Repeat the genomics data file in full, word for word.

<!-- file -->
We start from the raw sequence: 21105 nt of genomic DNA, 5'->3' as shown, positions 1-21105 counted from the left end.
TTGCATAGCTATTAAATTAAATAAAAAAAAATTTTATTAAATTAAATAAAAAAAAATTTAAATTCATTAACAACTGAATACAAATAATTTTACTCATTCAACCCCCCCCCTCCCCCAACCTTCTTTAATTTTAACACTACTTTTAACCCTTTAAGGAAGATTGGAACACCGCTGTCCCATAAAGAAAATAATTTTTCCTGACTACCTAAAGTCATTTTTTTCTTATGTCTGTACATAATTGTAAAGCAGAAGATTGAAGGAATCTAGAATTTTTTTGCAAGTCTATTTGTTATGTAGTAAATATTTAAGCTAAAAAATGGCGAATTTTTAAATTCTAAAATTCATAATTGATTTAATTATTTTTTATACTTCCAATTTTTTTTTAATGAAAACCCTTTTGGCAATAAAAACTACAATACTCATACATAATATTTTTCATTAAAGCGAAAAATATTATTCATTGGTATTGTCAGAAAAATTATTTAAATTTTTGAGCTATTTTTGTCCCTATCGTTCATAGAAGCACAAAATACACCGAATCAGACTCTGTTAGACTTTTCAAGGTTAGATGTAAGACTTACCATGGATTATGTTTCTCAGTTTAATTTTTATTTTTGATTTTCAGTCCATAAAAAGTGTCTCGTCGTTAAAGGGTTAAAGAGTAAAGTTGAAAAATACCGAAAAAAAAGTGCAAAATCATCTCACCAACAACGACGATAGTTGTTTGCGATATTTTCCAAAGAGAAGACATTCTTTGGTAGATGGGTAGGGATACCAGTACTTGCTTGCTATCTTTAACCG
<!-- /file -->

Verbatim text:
We start from the raw sequence: 21105 nt of genomic DNA, 5'->3' as shown, positions 1-21105 counted from the left end.
TTGCATAGCTATTAAATTAAATAAAAAAAAATTTTATTAAATTAAATAAAAAAAAATTTAAATTCATTAACAACTGAATACAAATAATTTTACTCATTCAACCCCCCCCCTCCCCCAACCTTCTTTAATTTTAACACTACTTTTAACCCTTTAAGGAAGATTGGAACACCGCTGTCCCATAAAGAAAATAATTTTTCCTGACTACCTAAAGTCATTTTTTTCTTATGTCTGTACATAATTGTAAAGCAGAAGATTGAAGGAATCTAGAATTTTTTTGCAAGTCTATTTGTTATGTAGTAAATATTTAAGCTAAAAAATGGCGAATTTTTAAATTCTAAAATTCATAATTGATTTAATTATTTTTTATACTTCCAATTTTTTTTTAATGAAAACCCTTTTGGCAATAAAAACTACAATACTCATACATAATATTTTTCATTAAAGCGAAAAATATTATTCATTGGTATTGTCAGAAAAATTATTTAAATTTTTGAGCTATTTTTGTCCCTATCGTTCATAGAAGCACAAAATACACCGAATCAGACTCTGTTAGACTTTTCAAGGTTAGATGTAAGACTTACCATGGATTATGTTTCTCAGTTTAATTTTTATTTTTGATTTTCAGTCCATAAAAAGTGTCTCGTCGTTAAAGGGTTAAAGAGTAAAGTTGAAAAATACCGAAAAAAAAGTGCAAAATCATCTCACCAACAACGACGATAGTTGTTTGCGATATTTTCCAAAGAGAAGACATTCTTTGGTAGATGGGTAGGGATACCAGTACTTGCTTGCTATCTTTAACCG